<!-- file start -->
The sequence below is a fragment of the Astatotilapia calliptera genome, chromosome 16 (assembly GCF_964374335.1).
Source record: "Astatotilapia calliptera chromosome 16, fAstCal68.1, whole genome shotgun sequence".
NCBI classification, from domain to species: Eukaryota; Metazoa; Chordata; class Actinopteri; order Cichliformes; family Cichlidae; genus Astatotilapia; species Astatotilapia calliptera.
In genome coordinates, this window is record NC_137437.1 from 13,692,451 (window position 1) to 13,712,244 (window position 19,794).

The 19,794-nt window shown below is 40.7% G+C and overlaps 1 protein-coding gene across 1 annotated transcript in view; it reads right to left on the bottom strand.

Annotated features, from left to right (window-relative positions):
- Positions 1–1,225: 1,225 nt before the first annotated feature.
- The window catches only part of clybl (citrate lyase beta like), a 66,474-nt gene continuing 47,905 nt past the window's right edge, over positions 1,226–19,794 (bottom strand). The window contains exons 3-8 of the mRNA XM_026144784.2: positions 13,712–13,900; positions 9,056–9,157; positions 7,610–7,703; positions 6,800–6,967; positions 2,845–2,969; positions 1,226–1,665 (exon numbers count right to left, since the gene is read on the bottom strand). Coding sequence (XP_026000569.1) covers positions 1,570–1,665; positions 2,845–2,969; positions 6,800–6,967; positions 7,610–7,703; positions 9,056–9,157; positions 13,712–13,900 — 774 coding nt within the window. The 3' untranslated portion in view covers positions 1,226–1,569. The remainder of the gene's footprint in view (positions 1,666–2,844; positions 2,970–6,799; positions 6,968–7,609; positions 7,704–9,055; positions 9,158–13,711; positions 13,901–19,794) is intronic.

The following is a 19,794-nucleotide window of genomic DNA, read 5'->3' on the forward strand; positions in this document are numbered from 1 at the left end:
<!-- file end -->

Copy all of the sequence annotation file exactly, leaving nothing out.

The sequence below is a fragment of the Astatotilapia calliptera genome, chromosome 16 (assembly GCF_964374335.1).
Source record: "Astatotilapia calliptera chromosome 16, fAstCal68.1, whole genome shotgun sequence".
NCBI classification, from domain to species: Eukaryota; Metazoa; Chordata; class Actinopteri; order Cichliformes; family Cichlidae; genus Astatotilapia; species Astatotilapia calliptera.
In genome coordinates, this window is record NC_137437.1 from 13,692,451 (window position 1) to 13,712,244 (window position 19,794).

The 19,794-nt window shown below is 40.7% G+C and overlaps 1 protein-coding gene across 1 annotated transcript in view; it reads right to left on the bottom strand.

Annotated features, from left to right (window-relative positions):
- Positions 1–1,225: 1,225 nt before the first annotated feature.
- The window catches only part of clybl (citrate lyase beta like), a 66,474-nt gene continuing 47,905 nt past the window's right edge, over positions 1,226–19,794 (bottom strand). The window contains exons 3-8 of the mRNA XM_026144784.2: positions 13,712–13,900; positions 9,056–9,157; positions 7,610–7,703; positions 6,800–6,967; positions 2,845–2,969; positions 1,226–1,665 (exon numbers count right to left, since the gene is read on the bottom strand). Coding sequence (XP_026000569.1) covers positions 1,570–1,665; positions 2,845–2,969; positions 6,800–6,967; positions 7,610–7,703; positions 9,056–9,157; positions 13,712–13,900 — 774 coding nt within the window. The 3' untranslated portion in view covers positions 1,226–1,569. The remainder of the gene's footprint in view (positions 1,666–2,844; positions 2,970–6,799; positions 6,968–7,609; positions 7,704–9,055; positions 9,158–13,711; positions 13,901–19,794) is intronic.

The following is a 19,794-nucleotide window of genomic DNA, read 5'->3' on the forward strand; positions in this document are numbered from 1 at the left end: